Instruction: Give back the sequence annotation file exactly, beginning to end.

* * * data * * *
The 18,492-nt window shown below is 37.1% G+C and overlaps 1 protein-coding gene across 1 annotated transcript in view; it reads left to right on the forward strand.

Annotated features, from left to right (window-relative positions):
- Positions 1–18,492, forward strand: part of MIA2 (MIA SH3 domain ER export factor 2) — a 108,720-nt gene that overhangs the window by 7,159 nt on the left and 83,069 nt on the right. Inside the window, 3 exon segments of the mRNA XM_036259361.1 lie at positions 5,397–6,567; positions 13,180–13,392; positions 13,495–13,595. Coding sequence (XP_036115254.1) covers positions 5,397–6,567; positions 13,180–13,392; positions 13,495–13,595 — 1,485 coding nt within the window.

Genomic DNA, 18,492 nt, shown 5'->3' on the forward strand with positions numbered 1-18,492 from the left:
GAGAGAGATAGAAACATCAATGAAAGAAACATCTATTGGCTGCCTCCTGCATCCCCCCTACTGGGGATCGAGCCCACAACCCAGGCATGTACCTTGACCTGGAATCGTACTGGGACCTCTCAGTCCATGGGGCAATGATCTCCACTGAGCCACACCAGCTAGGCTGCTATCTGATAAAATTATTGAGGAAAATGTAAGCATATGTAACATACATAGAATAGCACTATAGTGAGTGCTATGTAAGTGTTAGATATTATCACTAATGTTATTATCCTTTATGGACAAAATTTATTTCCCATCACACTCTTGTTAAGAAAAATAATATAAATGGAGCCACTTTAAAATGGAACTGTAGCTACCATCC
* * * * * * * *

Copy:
The 18,492-nt window shown below is 37.1% G+C and overlaps 1 protein-coding gene across 1 annotated transcript in view; it reads left to right on the forward strand.

Annotated features, from left to right (window-relative positions):
- Positions 1–18,492, forward strand: part of MIA2 (MIA SH3 domain ER export factor 2) — a 108,720-nt gene that overhangs the window by 7,159 nt on the left and 83,069 nt on the right. Inside the window, 3 exon segments of the mRNA XM_036259361.1 lie at positions 5,397–6,567; positions 13,180–13,392; positions 13,495–13,595. Coding sequence (XP_036115254.1) covers positions 5,397–6,567; positions 13,180–13,392; positions 13,495–13,595 — 1,485 coding nt within the window.

Genomic DNA, 18,492 nt, shown 5'->3' on the forward strand with positions numbered 1-18,492 from the left:
GAGAGAGATAGAAACATCAATGAAAGAAACATCTATTGGCTGCCTCCTGCATCCCCCCTACTGGGGATCGAGCCCACAACCCAGGCATGTACCTTGACCTGGAATCGTACTGGGACCTCTCAGTCCATGGGGCAATGATCTCCACTGAGCCACACCAGCTAGGCTGCTATCTGATAAAATTATTGAGGAAAATGTAAGCATATGTAACATACATAGAATAGCACTATAGTGAGTGCTATGTAAGTGTTAGATATTATCACTAATGTTATTATCCTTTATGGACAAAATTTATTTCCCATCACACTCTTGTTAAGAAAAATAATATAAATGGAGCCACTTTAAAATGGAACTGTAGCTACCATCC